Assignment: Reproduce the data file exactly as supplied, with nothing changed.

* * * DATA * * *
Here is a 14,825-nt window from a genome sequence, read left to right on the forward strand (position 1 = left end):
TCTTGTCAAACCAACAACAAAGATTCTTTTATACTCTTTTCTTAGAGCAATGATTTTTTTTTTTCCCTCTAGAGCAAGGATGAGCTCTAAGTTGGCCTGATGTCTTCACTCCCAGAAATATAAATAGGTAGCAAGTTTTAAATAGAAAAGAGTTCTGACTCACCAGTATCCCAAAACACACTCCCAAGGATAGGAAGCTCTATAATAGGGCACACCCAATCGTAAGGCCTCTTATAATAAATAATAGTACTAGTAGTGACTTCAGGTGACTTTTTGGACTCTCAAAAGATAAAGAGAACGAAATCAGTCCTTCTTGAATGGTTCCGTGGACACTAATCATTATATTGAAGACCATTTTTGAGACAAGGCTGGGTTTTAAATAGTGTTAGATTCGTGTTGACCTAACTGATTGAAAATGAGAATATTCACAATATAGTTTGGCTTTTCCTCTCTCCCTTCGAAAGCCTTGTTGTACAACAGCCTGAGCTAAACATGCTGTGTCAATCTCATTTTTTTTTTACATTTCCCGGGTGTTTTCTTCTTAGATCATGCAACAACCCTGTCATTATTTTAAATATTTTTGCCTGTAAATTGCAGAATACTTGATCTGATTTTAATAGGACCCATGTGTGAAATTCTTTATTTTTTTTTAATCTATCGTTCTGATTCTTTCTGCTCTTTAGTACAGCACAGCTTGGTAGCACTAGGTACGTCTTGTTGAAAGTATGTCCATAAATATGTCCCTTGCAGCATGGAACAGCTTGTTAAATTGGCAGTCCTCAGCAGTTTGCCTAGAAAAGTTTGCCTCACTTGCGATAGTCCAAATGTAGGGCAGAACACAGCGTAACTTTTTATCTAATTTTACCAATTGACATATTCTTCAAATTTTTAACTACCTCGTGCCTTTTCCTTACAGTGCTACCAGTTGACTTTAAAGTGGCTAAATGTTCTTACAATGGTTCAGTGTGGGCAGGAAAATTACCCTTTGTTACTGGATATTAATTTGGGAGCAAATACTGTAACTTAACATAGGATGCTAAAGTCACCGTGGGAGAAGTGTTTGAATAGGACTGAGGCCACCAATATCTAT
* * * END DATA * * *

Here is a 14,825-nt window from a genome sequence, read left to right on the forward strand (position 1 = left end):
TCTTGTCAAACCAACAACAAAGATTCTTTTATACTCTTTTCTTAGAGCAATGATTTTTTTTTTTCCCTCTAGAGCAAGGATGAGCTCTAAGTTGGCCTGATGTCTTCACTCCCAGAAATATAAATAGGTAGCAAGTTTTAAATAGAAAAGAGTTCTGACTCACCAGTATCCCAAAACACACTCCCAAGGATAGGAAGCTCTATAATAGGGCACACCCAATCGTAAGGCCTCTTATAATAAATAATAGTACTAGTAGTGACTTCAGGTGACTTTTTGGACTCTCAAAAGATAAAGAGAACGAAATCAGTCCTTCTTGAATGGTTCCGTGGACACTAATCATTATATTGAAGACCATTTTTGAGACAAGGCTGGGTTTTAAATAGTGTTAGATTCGTGTTGACCTAACTGATTGAAAATGAGAATATTCACAATATAGTTTGGCTTTTCCTCTCTCCCTTCGAAAGCCTTGTTGTACAACAGCCTGAGCTAAACATGCTGTGTCAATCTCATTTTTTTTTTACATTTCCCGGGTGTTTTCTTCTTAGATCATGCAACAACCCTGTCATTATTTTAAATATTTTTGCCTGTAAATTGCAGAATACTTGATCTGATTTTAATAGGACCCATGTGTGAAATTCTTTATTTTTTTTTAATCTATCGTTCTGATTCTTTCTGCTCTTTAGTACAGCACAGCTTGGTAGCACTAGGTACGTCTTGTTGAAAGTATGTCCATAAATATGTCCCTTGCAGCATGGAACAGCTTGTTAAATTGGCAGTCCTCAGCAGTTTGCCTAGAAAAGTTTGCCTCACTTGCGATAGTCCAAATGTAGGGCAGAACACAGCGTAACTTTTTATCTAATTTTACCAATTGACATATTCTTCAAATTTTTAACTACCTCGTGCCTTTTCCTTACAGTGCTACCAGTTGACTTTAAAGTGGCTAAATGTTCTTACAATGGTTCAGTGTGGGCAGGAAAATTACCCTTTGTTACTGGATATTAATTTGGGAGCAAATACTGTAACTTAACATAGGATGCTAAAGTCACCGTGGGAGAAGTGTTTGAATAGGACTGAGGCCACCAATATCTAT